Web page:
First Test Match

Zimbabwe v New Zealand, 2000-01

Toss: Zimbabwe. Test debuts: D. T. Mutendera; M. H. Richardson.

When New Zealand's first innings was still struggling for parity at lunch on the fourth day, a draw looked inevitable. But that afternoon their bowlers swung the match with five wickets; next morning, Cairns sent back Campbell and Nkala in the third over and swept aside the tailenders to finish with his tenth five-wicket return in Tests. On the opening day, his 161st Test wicket (Andy Flower) had moved him ahead of Danny Morrison as New Zealand's second-highest wicket-taker. Sir Richard Hadlee's total of 431 looked unthreatened. But just as important as Cairns's pace were Wiseman's off-breaks, which claimed five wickets in Zimbabwe's long first innings and another three in their second. With two and a half sessions to score 132, New Zealand's batsmen put their side ahead in the series.

A slow pitch and cautionary batting produced dull entertainment on the first three days. Campbell took 307 balls over his 88, his first fifty in 17 Tests since making 56 in Zimbabwe's last series against New Zealand, in February 1998. Horne batted a similar time for New Zealand, just over five and a half hours, though needing 30 fewer balls to score 110, his second hundred against Zimbabwe. Once again, however, New Zealand owed their eventual position, just 12 in arrears, to their lower order, after earlier tentative batting against leg-spinner Paul Strang. Out of Test cricket with a wrist injury since March 1998, Strang kept the visitors on a tight rein with six for 78 on the third day. His final return, eight for 109, bettered Streak's six for 87 - against England at Lord's in May - as Zimbabwe's best Test figures. By then, however, New Zealand's last four wickets had added 158. Their fighting spirit was typified by Vettori, who batted for two hours, with a runner, in spite of the back injury that ended his tour.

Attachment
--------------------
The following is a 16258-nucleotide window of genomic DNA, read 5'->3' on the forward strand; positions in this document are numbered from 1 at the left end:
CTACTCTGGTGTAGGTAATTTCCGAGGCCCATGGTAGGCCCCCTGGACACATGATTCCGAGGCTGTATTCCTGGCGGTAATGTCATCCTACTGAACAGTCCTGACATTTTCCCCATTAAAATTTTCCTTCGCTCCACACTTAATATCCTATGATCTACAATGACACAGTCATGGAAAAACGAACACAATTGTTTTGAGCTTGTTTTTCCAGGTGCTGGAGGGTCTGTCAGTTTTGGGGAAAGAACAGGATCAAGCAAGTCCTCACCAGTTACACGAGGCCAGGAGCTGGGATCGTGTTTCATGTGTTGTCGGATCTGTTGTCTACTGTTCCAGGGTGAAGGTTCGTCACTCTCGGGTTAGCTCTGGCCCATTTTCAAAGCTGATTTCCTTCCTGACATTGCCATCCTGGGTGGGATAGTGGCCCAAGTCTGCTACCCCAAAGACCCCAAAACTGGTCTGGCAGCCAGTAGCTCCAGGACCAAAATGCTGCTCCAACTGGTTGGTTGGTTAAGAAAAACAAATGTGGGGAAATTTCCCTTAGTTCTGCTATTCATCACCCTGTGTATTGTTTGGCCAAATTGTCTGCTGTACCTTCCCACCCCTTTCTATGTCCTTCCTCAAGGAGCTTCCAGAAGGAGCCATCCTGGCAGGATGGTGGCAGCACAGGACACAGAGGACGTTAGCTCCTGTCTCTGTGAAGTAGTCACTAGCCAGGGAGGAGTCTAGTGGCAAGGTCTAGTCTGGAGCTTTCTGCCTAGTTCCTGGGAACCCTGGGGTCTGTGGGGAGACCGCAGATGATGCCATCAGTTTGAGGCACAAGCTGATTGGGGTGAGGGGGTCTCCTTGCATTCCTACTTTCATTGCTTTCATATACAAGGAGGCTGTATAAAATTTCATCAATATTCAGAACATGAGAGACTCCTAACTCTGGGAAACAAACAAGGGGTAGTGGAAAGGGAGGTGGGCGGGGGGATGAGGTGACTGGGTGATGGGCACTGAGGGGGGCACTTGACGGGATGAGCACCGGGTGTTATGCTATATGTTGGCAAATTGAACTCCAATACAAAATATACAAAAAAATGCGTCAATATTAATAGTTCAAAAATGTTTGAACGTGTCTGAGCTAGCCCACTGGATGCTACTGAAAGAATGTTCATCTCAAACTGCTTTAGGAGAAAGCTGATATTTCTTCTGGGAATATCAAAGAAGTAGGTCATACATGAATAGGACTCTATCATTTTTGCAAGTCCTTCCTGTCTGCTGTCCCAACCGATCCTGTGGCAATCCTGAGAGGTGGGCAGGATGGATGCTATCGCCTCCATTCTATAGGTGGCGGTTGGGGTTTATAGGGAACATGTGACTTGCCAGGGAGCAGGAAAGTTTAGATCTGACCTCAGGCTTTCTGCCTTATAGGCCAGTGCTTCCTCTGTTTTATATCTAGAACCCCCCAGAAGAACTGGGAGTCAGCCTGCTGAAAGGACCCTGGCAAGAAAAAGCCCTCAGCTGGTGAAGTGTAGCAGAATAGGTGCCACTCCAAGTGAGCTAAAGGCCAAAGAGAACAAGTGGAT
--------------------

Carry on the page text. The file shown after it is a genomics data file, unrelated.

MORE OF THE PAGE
For all its longueurs, the match was not devoid of drama. Even before it began, controversy surrounded Zimbabwe's selection of the young fast bowler, David Mutendera, who had attended the MRF Pace Foundation in Chennai. Guy Whittall, claiming Mutendera's inclusion was politically motivated and at the expense of Wishart, withdrew from the side - whereupon Wishart was brought in. On the final day, as New Zealand were settling into their victory chase, Grant Flower was no-balled for throwing his slow left-arm deliveries and taken off. Umpire Hair at square leg called the second, fourth and sixth deliveries of his second over, the eighth of the innings, and Rennie completed the over.
Man of the Match: P. J. Wiseman.

© John Wisden & Co